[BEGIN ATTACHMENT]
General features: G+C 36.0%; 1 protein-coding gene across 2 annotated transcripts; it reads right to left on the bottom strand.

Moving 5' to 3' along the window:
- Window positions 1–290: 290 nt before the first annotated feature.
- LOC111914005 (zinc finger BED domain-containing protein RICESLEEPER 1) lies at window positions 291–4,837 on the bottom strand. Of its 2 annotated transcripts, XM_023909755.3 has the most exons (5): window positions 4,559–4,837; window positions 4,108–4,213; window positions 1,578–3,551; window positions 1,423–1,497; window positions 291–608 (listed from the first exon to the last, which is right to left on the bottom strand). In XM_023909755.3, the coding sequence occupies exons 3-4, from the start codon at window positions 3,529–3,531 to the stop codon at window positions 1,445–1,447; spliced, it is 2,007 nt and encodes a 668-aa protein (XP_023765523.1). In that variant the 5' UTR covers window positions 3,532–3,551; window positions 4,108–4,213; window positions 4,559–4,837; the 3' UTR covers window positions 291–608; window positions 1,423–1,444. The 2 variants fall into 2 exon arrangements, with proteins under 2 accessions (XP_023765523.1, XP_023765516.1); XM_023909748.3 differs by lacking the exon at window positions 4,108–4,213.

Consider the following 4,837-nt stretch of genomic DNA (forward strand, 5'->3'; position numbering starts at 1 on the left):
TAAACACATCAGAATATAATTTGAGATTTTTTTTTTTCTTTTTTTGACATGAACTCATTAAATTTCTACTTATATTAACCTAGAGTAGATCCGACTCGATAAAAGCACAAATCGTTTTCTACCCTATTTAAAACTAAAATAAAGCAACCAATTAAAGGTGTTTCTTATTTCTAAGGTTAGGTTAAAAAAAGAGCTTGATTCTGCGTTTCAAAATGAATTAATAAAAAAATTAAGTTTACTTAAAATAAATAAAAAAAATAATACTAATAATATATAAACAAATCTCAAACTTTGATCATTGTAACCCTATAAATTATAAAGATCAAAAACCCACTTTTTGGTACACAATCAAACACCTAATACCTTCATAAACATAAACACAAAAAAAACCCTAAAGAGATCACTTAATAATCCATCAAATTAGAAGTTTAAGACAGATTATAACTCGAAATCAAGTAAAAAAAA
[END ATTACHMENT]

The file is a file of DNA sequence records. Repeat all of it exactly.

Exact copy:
General features: G+C 36.0%; 1 protein-coding gene across 2 annotated transcripts; it reads right to left on the bottom strand.

Moving 5' to 3' along the window:
- Window positions 1–290: 290 nt before the first annotated feature.
- LOC111914005 (zinc finger BED domain-containing protein RICESLEEPER 1) lies at window positions 291–4,837 on the bottom strand. Of its 2 annotated transcripts, XM_023909755.3 has the most exons (5): window positions 4,559–4,837; window positions 4,108–4,213; window positions 1,578–3,551; window positions 1,423–1,497; window positions 291–608 (listed from the first exon to the last, which is right to left on the bottom strand). In XM_023909755.3, the coding sequence occupies exons 3-4, from the start codon at window positions 3,529–3,531 to the stop codon at window positions 1,445–1,447; spliced, it is 2,007 nt and encodes a 668-aa protein (XP_023765523.1). In that variant the 5' UTR covers window positions 3,532–3,551; window positions 4,108–4,213; window positions 4,559–4,837; the 3' UTR covers window positions 291–608; window positions 1,423–1,444. The 2 variants fall into 2 exon arrangements, with proteins under 2 accessions (XP_023765523.1, XP_023765516.1); XM_023909748.3 differs by lacking the exon at window positions 4,108–4,213.

Consider the following 4,837-nt stretch of genomic DNA (forward strand, 5'->3'; position numbering starts at 1 on the left):
TAAACACATCAGAATATAATTTGAGATTTTTTTTTTTCTTTTTTTGACATGAACTCATTAAATTTCTACTTATATTAACCTAGAGTAGATCCGACTCGATAAAAGCACAAATCGTTTTCTACCCTATTTAAAACTAAAATAAAGCAACCAATTAAAGGTGTTTCTTATTTCTAAGGTTAGGTTAAAAAAAGAGCTTGATTCTGCGTTTCAAAATGAATTAATAAAAAAATTAAGTTTACTTAAAATAAATAAAAAAAATAATACTAATAATATATAAACAAATCTCAAACTTTGATCATTGTAACCCTATAAATTATAAAGATCAAAAACCCACTTTTTGGTACACAATCAAACACCTAATACCTTCATAAACATAAACACAAAAAAAACCCTAAAGAGATCACTTAATAATCCATCAAATTAGAAGTTTAAGACAGATTATAACTCGAAATCAAGTAAAAAAAA